Engaging a remote workforce

A critical challenge for the 21st Century organisation is in understanding how to engage employees in a world where geographical boundaries have no limits and remote working is commonplace, says HDA. 

Flexible and home-based working has become a norm within many organisations; with the worldwide population of home-workers expected to grow to 46.6 million by 2011.

In addition, the frequency with which teams/individuals are being seconded to various locations around the globe, or expected to operate long-term across boundaries, is increasing.

Although, virtual and remote workforces, such as this, can create competitive advantages and operational efficiencies; managing such a workforce also creates complications – for example, how can employee engagement be established and sustained for this group?

Employee engagement is consistently correlated with factors such as culture; environment; leadership; communication; and processes so what does this mean for the many workers that now spend a considerable proportion of their working life at a location other than the ‘base’ office?

How can the engagement initiatives introduced in the traditional workplace be replicated in alternative working environments? Recent research suggests that of the various factors that can impact on employee engagement levels, effective leadership has the highest positive correlation with employee engagement.

Effectively leading remote workers requires tailoring the leadership skills that are readily used in the workplace to fit the needs of a disparate workforce.

Although remote workers are not physically present in the workplace it is equally important (if not more important) for staff to believe that you are an active role model for the organisation and this will involve ‘walking the talk’ and rewarding behaviour that is consistent with organisational goals.

In addition, the ability to demonstrate effective approaches to conflict management will be a key success factor for leaders of remote workers.

Conflict should not be avoided but rather effectively managed – issues should be proactively tackled. Alternative strategies for conflict resolution will be required for cross cultural teams based in multiple locations – understanding different cultures, biases and breaking down stereotypes will be crucial in this process.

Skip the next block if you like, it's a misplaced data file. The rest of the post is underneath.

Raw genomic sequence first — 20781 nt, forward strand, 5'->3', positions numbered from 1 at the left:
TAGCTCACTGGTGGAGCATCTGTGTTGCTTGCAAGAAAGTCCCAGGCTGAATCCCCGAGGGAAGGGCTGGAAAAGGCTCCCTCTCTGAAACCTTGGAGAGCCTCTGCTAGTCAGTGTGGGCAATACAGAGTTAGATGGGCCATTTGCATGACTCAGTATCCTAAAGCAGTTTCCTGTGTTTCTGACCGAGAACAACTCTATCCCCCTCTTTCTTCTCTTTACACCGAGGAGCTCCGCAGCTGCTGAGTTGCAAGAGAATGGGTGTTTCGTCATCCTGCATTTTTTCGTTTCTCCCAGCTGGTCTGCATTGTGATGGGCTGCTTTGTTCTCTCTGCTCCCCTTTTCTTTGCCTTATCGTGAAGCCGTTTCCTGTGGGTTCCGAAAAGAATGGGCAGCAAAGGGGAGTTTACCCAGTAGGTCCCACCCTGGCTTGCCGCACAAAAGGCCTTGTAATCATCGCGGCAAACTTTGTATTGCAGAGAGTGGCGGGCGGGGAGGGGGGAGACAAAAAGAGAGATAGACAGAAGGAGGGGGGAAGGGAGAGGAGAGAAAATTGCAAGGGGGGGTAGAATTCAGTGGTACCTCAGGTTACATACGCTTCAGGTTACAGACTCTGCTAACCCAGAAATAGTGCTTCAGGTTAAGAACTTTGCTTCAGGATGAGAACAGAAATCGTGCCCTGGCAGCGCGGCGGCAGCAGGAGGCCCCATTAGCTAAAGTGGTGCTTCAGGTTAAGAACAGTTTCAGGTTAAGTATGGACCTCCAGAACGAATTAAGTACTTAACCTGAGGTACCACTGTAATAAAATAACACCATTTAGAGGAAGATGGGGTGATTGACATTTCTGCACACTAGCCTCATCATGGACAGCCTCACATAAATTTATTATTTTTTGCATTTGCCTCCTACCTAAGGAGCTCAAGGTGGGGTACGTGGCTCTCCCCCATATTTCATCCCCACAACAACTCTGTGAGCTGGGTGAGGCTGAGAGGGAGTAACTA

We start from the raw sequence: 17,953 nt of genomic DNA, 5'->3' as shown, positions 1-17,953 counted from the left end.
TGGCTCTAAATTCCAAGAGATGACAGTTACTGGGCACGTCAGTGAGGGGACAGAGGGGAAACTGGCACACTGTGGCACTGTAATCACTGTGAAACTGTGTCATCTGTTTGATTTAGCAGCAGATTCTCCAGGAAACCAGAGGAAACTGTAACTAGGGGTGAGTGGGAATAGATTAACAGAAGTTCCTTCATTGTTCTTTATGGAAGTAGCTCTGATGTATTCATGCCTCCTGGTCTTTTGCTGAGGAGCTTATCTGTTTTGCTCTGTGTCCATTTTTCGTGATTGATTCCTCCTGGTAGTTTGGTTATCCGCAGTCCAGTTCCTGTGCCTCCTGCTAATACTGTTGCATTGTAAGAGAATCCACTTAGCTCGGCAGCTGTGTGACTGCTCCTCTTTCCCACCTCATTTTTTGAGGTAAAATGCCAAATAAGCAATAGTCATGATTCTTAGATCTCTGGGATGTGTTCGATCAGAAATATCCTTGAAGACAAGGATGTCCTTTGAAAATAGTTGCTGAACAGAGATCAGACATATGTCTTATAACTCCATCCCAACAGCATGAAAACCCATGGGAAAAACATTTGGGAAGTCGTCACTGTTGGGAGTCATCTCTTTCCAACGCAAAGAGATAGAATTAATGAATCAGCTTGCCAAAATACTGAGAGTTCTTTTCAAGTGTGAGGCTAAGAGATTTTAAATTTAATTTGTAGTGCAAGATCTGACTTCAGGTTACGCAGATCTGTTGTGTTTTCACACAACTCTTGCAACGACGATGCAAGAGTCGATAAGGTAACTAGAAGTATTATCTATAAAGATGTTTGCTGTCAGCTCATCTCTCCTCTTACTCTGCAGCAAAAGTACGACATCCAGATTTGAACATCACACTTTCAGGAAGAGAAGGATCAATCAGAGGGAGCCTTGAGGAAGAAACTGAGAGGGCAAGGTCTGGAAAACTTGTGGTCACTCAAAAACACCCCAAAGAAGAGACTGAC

Leaders should define clear objectives and goals for staff members. This will give some much needed structure and direction to individual roles; ensuring they are fully aware of where their role ‘fits’ in the organisation and what they need to achieve to be successful.

It is important to create structures and processes that integrate remote workers – such as, developing a rigorous and extended induction process so that all staff are aligned and engaged with organisational goals and therefore consistent in their approach to promoting and representing the organisation.

Effective communication is another factor that is central to creating and sustaining a cohesive organisation; where staff are engaged with and committed to the organisational goals. With this in mind, developing an effective approach to communicate with remote workers will be a key influencing factor in engaging this group.

This can be achieved by communicating with and engaging people in a way they are familiar with. Given that 65% of UK households currently use the Internet and the majority of remote workers use the Internet to interact with the organisation; Internet-based social media applications would appear to be an obvious communication solution that is high on impact, low on cost and available on demand.

Social media applications such as Interactive podcasts, blogs, video-casting, or online social networks all will encourage company wide discussion and feedback, while building a cohesive organisational community.

Without an effective approach to engaging all staff; remote workers will become disengaged and the organisation will inevitably become fragmented.

With the continued rise of flexible working, virtual teams and home-based working; it is imperative that organisations work to successfully engage this group in order to create a competitive advantage that maximizes on the many benefits that this operating structure has to offer.

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